Summit faith groups work to help community with loneliness, food, financial aid
Hospital chaplains phone COVID patients, benevolent funds help families with mortgages
DILLON — In her work as congregation president for Lord of the Mountains Lutheran Church in Dillon and as a chaplain for St. Anthony Summit Medical Center in Frisco, Karen Johns has found caring for people’s loneliness during the coronavirus shutdown has been what she can most help with.
Amid the stay at home order, she visits the church a couple of times a week to let a half-dozen homeless people use the showers in the men’s and women’s bathrooms. Johns says that typically two ladies show up early, able to use the two showers first. She then disinfects the facilities and the men get their turn. Afterward, they are served a hot lunch. It’s one of many ways that Johns and the church are letting community members know they are still there to serve them.
“Most of them are living very isolated lives,” Johns said, “so it’s nice for them to be able to sit and talk, see friendly faces.”
Over at the hospital, Johns will be on for the next nine days as St. Anthony Summit’s chaplain. Though she said her duties at the hospital have been slow, as patient volume has been quiet without the typical number of tourist skiers in town, chaplains have been there for basic ministry and emotional support for patients.
Since they’re not allowed into the rooms of COVID-19 patients, the chaplains make phone calls to reach those who are sick, isolated in their rooms to mitigate the spread of the virus. She said several of the hospital COVID patients she’s chatted with are exhausted from pneumonia. As such, conversations are relatively short, due to their lack of energy. When they touch base, she asks them how they are doing and offers a prayer if they’d like.
“If they were to be having life-threatening symptoms we would send them down to Denver, so the patient body we have are less sick ones. And for them, basically, it’s loneliness,” Johns said. “They are just lonely and would like to see their family members. Because the only contact they have physically is with their doctor and their nurse, and that’s limited. They look for human touch, for conversation, for friendship. We all need that. That’s the hardest part.”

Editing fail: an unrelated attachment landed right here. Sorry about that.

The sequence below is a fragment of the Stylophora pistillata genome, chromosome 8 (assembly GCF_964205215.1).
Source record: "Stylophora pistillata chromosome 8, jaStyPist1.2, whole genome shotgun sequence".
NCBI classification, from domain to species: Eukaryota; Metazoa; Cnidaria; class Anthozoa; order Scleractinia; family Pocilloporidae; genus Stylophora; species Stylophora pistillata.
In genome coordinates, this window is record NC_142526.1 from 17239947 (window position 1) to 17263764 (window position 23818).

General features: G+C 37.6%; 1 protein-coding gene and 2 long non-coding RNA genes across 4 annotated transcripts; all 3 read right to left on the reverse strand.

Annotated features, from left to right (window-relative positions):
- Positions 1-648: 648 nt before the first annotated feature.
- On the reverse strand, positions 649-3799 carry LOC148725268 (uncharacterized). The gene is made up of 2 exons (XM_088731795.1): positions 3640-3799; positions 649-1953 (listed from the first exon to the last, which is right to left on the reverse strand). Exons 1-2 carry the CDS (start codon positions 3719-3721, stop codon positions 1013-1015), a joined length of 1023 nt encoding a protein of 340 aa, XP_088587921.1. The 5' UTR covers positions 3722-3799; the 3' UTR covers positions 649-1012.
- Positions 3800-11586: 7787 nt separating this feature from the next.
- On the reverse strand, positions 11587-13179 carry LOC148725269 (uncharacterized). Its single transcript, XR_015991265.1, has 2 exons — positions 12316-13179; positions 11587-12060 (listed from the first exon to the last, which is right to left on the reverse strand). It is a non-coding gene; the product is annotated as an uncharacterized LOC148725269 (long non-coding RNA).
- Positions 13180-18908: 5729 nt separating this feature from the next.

Some locals need more from the church community than just contact and communication. Over at Dillon Community Church church elders and staff, such as Pastor Jim Howard, have made changes to how they reach the community. Pastor Howard has taken his usual 20 hours of coffee-shop chats virtual in recent weeks, but beyond that, the church has gone as far as using the church’s benevolence fund to help finance several families mortgage payments. They have also reached out to local businesses to see if people, including non-church goers, need help to stay above water financially.
“Our goal is to keep families stable,” Howard said.
At the church’s food pantry, Howard said demand in recent weeks has ranged from twice-as-much as normal to five times higher. The lines of cars three times a week in the parking lot to pick up a box of food from gloved and masked church staff has not maxed out supply, though Howard said it’s come very close.
At Tuesday night’s free community dinner at the Silverthorne Elks Lodge, Johns said they ran out of food with 20 minutes remaining in the hour. The line of people standing six feet apart wrapped around a block-and-a-half, as locals waited for their packaged dinner to come to the door. Johns said work has increased for her and other volunteers — due to legitimate concerns regarding the spread of the virus, the number of volunteers in the kitchen has decreased from eight to three.
“We just weren’t ready for that large of a group to show up,” she said.
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